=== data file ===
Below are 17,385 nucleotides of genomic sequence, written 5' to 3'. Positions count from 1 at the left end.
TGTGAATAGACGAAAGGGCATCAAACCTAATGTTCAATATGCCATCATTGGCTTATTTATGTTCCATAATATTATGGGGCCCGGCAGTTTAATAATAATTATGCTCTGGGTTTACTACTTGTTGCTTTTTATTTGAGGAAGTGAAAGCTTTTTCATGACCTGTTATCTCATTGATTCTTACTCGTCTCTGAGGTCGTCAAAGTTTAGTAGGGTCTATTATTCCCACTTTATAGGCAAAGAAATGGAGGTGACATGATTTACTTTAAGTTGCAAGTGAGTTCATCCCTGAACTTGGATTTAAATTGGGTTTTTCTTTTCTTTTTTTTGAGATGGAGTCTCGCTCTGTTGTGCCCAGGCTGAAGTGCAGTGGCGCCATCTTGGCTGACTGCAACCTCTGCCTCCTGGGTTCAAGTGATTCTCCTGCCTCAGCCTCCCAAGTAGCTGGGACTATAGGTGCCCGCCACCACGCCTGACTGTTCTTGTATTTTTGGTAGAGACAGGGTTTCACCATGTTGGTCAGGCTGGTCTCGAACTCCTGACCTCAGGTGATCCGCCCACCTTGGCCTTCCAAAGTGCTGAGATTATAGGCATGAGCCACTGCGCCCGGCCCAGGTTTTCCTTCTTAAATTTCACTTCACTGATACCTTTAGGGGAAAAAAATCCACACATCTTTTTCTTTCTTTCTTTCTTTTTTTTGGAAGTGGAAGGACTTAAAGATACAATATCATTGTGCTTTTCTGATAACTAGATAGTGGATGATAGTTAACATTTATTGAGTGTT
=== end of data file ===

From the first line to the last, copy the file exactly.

Below are 17,385 nucleotides of genomic sequence, written 5' to 3'. Positions count from 1 at the left end.
TGTGAATAGACGAAAGGGCATCAAACCTAATGTTCAATATGCCATCATTGGCTTATTTATGTTCCATAATATTATGGGGCCCGGCAGTTTAATAATAATTATGCTCTGGGTTTACTACTTGTTGCTTTTTATTTGAGGAAGTGAAAGCTTTTTCATGACCTGTTATCTCATTGATTCTTACTCGTCTCTGAGGTCGTCAAAGTTTAGTAGGGTCTATTATTCCCACTTTATAGGCAAAGAAATGGAGGTGACATGATTTACTTTAAGTTGCAAGTGAGTTCATCCCTGAACTTGGATTTAAATTGGGTTTTTCTTTTCTTTTTTTTGAGATGGAGTCTCGCTCTGTTGTGCCCAGGCTGAAGTGCAGTGGCGCCATCTTGGCTGACTGCAACCTCTGCCTCCTGGGTTCAAGTGATTCTCCTGCCTCAGCCTCCCAAGTAGCTGGGACTATAGGTGCCCGCCACCACGCCTGACTGTTCTTGTATTTTTGGTAGAGACAGGGTTTCACCATGTTGGTCAGGCTGGTCTCGAACTCCTGACCTCAGGTGATCCGCCCACCTTGGCCTTCCAAAGTGCTGAGATTATAGGCATGAGCCACTGCGCCCGGCCCAGGTTTTCCTTCTTAAATTTCACTTCACTGATACCTTTAGGGGAAAAAAATCCACACATCTTTTTCTTTCTTTCTTTCTTTTTTTTGGAAGTGGAAGGACTTAAAGATACAATATCATTGTGCTTTTCTGATAACTAGATAGTGGATGATAGTTAACATTTATTGAGTGTT